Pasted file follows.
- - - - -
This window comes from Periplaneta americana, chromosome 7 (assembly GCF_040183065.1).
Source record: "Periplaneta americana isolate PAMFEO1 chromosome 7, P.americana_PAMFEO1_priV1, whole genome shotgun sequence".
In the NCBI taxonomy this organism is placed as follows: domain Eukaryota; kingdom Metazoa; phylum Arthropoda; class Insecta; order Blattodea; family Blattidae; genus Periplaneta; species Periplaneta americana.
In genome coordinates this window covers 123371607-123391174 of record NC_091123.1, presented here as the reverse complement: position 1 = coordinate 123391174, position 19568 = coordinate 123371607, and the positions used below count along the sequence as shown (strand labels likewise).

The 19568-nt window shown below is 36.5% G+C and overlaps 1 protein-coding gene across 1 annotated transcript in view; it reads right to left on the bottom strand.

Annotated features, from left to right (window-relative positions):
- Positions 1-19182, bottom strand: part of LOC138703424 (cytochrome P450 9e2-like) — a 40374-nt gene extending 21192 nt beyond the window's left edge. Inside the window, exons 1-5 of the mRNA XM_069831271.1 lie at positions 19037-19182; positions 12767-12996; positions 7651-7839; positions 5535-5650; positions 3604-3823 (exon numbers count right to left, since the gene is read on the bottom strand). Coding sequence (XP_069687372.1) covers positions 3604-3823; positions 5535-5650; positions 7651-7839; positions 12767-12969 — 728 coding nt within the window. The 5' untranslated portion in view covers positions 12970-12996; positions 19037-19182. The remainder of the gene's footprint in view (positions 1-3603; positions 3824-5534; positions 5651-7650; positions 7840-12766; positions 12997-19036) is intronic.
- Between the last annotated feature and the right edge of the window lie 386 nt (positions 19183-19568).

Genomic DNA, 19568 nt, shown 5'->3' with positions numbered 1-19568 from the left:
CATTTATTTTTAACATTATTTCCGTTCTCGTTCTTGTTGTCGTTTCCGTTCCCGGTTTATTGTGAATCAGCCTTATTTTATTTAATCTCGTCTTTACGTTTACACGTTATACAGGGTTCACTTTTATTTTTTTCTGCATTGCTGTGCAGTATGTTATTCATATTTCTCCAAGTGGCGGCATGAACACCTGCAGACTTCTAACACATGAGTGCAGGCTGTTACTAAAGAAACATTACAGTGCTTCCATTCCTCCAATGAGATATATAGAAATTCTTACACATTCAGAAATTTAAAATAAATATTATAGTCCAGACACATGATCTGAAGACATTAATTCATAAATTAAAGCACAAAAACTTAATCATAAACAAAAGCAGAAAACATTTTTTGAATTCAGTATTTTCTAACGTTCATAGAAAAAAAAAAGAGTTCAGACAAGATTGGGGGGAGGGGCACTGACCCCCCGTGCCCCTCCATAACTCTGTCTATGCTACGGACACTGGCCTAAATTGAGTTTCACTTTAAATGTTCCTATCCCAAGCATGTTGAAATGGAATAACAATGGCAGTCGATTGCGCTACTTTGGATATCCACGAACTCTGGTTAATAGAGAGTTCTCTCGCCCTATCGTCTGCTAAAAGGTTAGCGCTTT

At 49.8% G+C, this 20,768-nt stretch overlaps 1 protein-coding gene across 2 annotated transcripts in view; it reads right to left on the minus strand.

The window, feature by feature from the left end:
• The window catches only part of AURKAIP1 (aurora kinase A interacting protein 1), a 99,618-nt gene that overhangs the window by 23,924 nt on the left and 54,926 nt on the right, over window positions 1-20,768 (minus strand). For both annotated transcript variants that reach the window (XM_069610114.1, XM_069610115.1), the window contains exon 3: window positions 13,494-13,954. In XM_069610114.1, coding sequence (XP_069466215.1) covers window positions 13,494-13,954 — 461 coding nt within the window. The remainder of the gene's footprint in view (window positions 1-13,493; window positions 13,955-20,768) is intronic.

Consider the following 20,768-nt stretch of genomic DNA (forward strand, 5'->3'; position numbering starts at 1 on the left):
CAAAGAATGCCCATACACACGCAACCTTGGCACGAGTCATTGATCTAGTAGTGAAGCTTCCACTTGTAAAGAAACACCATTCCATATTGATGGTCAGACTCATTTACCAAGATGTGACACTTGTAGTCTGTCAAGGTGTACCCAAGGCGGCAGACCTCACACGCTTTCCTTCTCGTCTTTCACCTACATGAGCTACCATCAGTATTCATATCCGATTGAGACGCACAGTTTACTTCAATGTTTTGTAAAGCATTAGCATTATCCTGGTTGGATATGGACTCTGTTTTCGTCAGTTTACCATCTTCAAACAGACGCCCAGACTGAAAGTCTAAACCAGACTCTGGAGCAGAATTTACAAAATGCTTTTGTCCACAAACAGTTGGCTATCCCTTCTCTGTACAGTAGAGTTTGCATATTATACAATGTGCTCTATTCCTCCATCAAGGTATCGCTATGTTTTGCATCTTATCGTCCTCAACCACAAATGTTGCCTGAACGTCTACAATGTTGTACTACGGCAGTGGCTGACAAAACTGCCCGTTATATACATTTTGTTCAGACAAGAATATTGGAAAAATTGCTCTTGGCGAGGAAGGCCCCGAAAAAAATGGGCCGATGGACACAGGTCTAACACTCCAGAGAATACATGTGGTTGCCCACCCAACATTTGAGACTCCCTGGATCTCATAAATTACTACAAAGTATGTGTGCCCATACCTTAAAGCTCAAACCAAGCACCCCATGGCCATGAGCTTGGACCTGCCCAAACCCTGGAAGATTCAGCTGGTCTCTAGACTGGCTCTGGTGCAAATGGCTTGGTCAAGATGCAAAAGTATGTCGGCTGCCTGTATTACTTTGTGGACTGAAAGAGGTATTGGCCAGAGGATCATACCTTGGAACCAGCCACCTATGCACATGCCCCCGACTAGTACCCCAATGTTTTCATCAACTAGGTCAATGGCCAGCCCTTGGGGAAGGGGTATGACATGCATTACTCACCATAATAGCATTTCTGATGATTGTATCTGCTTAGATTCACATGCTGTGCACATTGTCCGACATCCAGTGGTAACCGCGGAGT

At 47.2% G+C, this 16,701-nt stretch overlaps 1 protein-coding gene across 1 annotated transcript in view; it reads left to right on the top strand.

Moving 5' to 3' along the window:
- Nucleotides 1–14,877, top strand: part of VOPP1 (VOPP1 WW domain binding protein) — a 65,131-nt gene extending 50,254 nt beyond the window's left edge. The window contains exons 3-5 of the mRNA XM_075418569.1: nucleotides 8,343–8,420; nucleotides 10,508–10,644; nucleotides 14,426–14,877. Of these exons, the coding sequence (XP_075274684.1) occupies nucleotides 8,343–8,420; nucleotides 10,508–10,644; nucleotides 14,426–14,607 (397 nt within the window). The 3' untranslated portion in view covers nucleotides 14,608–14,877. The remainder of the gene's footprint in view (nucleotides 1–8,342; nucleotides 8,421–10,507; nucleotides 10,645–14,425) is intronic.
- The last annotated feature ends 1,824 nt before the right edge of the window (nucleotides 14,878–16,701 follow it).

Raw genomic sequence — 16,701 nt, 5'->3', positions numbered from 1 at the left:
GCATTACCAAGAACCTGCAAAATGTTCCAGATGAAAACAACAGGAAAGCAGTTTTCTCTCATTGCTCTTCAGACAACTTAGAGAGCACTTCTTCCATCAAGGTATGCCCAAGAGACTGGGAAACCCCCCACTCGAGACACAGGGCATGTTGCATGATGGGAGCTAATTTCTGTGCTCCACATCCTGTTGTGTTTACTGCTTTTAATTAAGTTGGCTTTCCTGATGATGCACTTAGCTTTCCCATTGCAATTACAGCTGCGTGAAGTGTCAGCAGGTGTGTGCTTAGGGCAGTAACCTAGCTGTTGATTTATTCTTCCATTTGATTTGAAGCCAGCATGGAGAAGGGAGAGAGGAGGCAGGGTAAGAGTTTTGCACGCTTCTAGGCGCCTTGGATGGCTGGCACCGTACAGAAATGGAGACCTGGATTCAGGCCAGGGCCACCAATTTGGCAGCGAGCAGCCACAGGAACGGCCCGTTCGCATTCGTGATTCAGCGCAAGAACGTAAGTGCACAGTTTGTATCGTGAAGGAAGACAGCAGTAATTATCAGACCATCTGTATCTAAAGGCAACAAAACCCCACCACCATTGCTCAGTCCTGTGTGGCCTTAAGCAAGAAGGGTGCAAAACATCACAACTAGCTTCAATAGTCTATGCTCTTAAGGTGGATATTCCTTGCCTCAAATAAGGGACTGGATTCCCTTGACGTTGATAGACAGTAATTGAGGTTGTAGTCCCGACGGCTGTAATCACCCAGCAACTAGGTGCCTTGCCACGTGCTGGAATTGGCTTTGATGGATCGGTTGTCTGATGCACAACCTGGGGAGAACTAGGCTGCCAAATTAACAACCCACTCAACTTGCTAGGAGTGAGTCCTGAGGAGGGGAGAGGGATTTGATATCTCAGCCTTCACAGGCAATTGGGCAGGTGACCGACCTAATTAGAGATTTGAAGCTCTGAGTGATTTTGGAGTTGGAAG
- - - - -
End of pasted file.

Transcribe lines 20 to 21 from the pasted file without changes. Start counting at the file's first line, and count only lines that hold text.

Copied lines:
Raw genomic sequence — 16,701 nt, 5'->3', positions numbered from 1 at the left:
GCATTACCAAGAACCTGCAAAATGTTCCAGATGAAAACAACAGGAAAGCAGTTTTCTCTCATTGCTCTTCAGACAACTTAGAGAGCACTTCTTCCATCAAGGTATGCCCAAGAGACTGGGAAACCCCCCACTCGAGACACAGGGCATGTTGCATGATGGGAGCTAATTTCTGTGCTCCACATCCTGTTGTGTTTACTGCTTTTAATTAAGTTGGCTTTCCTGATGATGCACTTAGCTTTCCCATTGCAATTACAGCTGCGTGAAGTGTCAGCAGGTGTGTGCTTAGGGCAGTAACCTAGCTGTTGATTTATTCTTCCATTTGATTTGAAGCCAGCATGGAGAAGGGAGAGAGGAGGCAGGGTAAGAGTTTTGCACGCTTCTAGGCGCCTTGGATGGCTGGCACCGTACAGAAATGGAGACCTGGATTCAGGCCAGGGCCACCAATTTGGCAGCGAGCAGCCACAGGAACGGCCCGTTCGCATTCGTGATTCAGCGCAAGAACGTAAGTGCACAGTTTGTATCGTGAAGGAAGACAGCAGTAATTATCAGACCATCTGTATCTAAAGGCAACAAAACCCCACCACCATTGCTCAGTCCTGTGTGGCCTTAAGCAAGAAGGGTGCAAAACATCACAACTAGCTTCAATAGTCTATGCTCTTAAGGTGGATATTCCTTGCCTCAAATAAGGGACTGGATTCCCTTGACGTTGATAGACAGTAATTGAGGTTGTAGTCCCGACGGCTGTAATCACCCAGCAACTAGGTGCCTTGCCACGTGCTGGAATTGGCTTTGATGGATCGGTTGTCTGATGCACAACCTGGGGAGAACTAGGCTGCCAAATTAACAACCCACTCAACTTGCTAGGAGTGAGTCCTGAGGAGGGGAGAGGGATTTGATATCTCAGCCTTCACAGGCAATTGGGCAGGTGACCGACCTAATTAGAGATTTGAAGCTCTGAGTGATTTTGGAGTTGGAAG